Mondrian!

January 9, 2012 § 11 Comments

Yves Saint Laurent sketch of Mondrian and Pop-art dresses

Image via Fondation Pierre Bergé-Yves Saint Laurent.

Yves Saint Laurent’s Fall/Winter 1965 collection, inspired by the abstract paintings of Piet Mondrian and Serge Poliakoff, included one of the most iconic garments of the twentieth century: the ‘Mondrian’ dress. David Bailey photographed the multicolour Mondrian dress for the cover of Vogue Paris’ 1965 September issue, and Saint Laurent’s Mondrian designs spawned countless knockoffs, including sewing patterns and knitting patterns. Today, Yves Saint Laurent Mondrian dresses may be viewed in museum collections such as those of New York’s Metropolitan Museum of Art, the Victoria and Albert Museum, and the Los Angeles County Museum of Art. (On the construction of the Mondrian dress and on fashion inspired by modern art, see the posts by Couture Allure and oh mighty!)

Mondrian dress, Vogue Paris, September 1965

Vogue Paris, September 1965. Photo: David Bailey. Image via Rachel Wells on tumblr.

In early 1966, Vogue Patterns introduced Yves Saint Laurent with five pieces from the “Mondrian et Poliakoff” collection. The designs were photographed in mid-century splendour at Knoll International, Paris by Richard Dormer. The first page of the Vogue Pattern Book editorial shows model Merle Lynn standing before a 1954 Florence Knoll lounge chair:

1960s Yves Saint Laurent shift dress Vogue 1556 photo Vogue Pattern Book

Vogue 1556 by Yves Saint Laurent. Vogue Pattern Book, February/March 1966. Model: Merle Lynn. Photo: Richard Dormer.

Vogue Patterns chose a simple, red-accented Mondrian dress for the highly sought-after Vogue 1557:

1960s Yves Saint Laurent Mondrian dress photo in Vogue Pattern Book

Vogue 1557 by Yves Saint Laurent. Vogue Pattern Book, February/March 1966. Photo: Richard Dormer.

The photos of Vogue 1567, a dress and coat, show a 1955 Tulip Chair by Eero Saarinen (hair by Alexandre of Paris):

1960s Yves Saint Laurent dress Vogue Pattern Book

Vogue 1567 by Yves Saint Laurent. Vogue Pattern Book, February/March 1966. Model: Merle Lynn. Photo: Richard Dormer.

And the last page of the editorial shows what looks like one of Knoll’s signature textile wall panels:

1960s Yves Saint Laurent suits Vogue Pattern Book

Vogue 1569 and 1571 by Yves Saint Laurent. Vogue Pattern Book, February/March 1966. Photos: Richard Dormer.

The pattern envelopes show different, colour images from Dormer’s shoot. Here is Vogue 1557 (see Paco Peralta’s blog posts here and here for more images):

Vogue 1557 Yves Saint Laurent Mondrian dress pattern

Vogue 1557 by Yves Saint Laurent (1966) Image via the Vintage Patterns Wiki.

The description reads: One-piece dress. Sleeveless shift has narrow, contrasting inserts around the hem, down center back, and crossing high in front to create a yoke.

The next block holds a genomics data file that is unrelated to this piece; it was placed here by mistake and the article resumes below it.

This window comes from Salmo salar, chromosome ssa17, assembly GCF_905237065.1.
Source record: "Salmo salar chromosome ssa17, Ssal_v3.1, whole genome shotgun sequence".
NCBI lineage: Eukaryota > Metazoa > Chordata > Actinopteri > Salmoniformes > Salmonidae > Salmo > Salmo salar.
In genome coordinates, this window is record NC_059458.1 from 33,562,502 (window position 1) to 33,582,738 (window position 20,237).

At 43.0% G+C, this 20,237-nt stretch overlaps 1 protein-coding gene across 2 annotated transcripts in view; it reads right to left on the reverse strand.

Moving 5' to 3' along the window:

Richard Avedon photographed Jean Shrimpton in this Mondrian dress for his final issue at Harper’s Bazaar:

Mondrian dress in Harper's Bazaar October 1965 Jean Shrimpton Richard Avedon

Harper’s Bazaar, October 1965. Model: Jean Shrimpton. Photo: Richard Avedon. Image via ‘jean shrimpton’ on tumblr.

Irving Penn photographed Veruschka in the same dress for Vogue U.K. (via Magdorable; see her recent post for more photos):

Veruschka in Mondrian dress Irving Penn Vogue U.K. Sept 1965

Vogue U.K., September 1965. Model: Veruschka. Photo: Irving Penn.

You can see a photo of Veronica Hamel in the same dress here. (Thanks to Paco Peralta for alerting me to these last two images.)

The Vogue 1567 envelope gives a better view of the Tulip Chair:

Vogue 1567 1960s Yves Saint Laurent dress and coat

Vogue 1567 by Yves Saint Laurent (1966) Image via the Vintage Patterns Wiki.

Here’s the description: One-Piece Dress and Coat. High-waisted dress has contrasting bodice with high band collar, a button-trimmed inset, and sleeve banding to match gathered skirt. Self belt. Long sleeved, double-breasted coat with yoke seam has wide, button-trimmed belt and pockets in seams. Trim stitching.

And the bold teal of the wall panel may be seen on Vogue 1569 (I haven’t been able to find a pattern image for the fifth pattern, Vogue 1571):

Vogue 1569 1960s suit and blouse pattern by Yves Saint Laurent

Vogue 1569 by Yves Saint Laurent (1966) Image via the Vintage Patterns Wiki.

The description reads: Suit and Blouse. Long sleeved, slightly fitted jacket has wide hem band and optional purchased or self belt. Trim stitching. Tuck-in blouse has high shaped neckline, squared-off armholes, and welt pockets. Gathered skirt has pockets in seams and optional purchased or self belt.

Vogue 1557 and 1569 were both featured on the cover of the Vogue Patterns counter catalogue (photos via eBay):

Vogue Pattern Catalog February 1966 Mondrian dress Yves Saint Laurent

Illustrations of Vogue 1557 were also commissioned for the monthly Vogue Pattern Fashion News (more illustration scans posted by Damn Good Vintage—click the image for the post):

Vogue Pattern Fashion News February 1966

Vogue Pattern Fashion News, February 1966. Image via the Vintage Goddess blog.

Although Yves Saint Laurent’s Mondrian collection was inspired by modern art, Vogue Patterns’ editorial at Knoll situates pieces from the collection in the context of modern design. The editorial is interesting, both for how it frames the designer’s garments and how it ignores his celebrity. The designer’s name is prominent on the news booklet and first counter catalogue—arguably more overtly promotional publications. But the name Yves Saint Laurent is not included on the magazine’s cover or even mentioned in the Editor’s letter; there’s no photo, no bio like those we see in later decades. The emphasis is firmly on the designs and their place in contemporary visual culture.

Next: My version of Vogue 1556.

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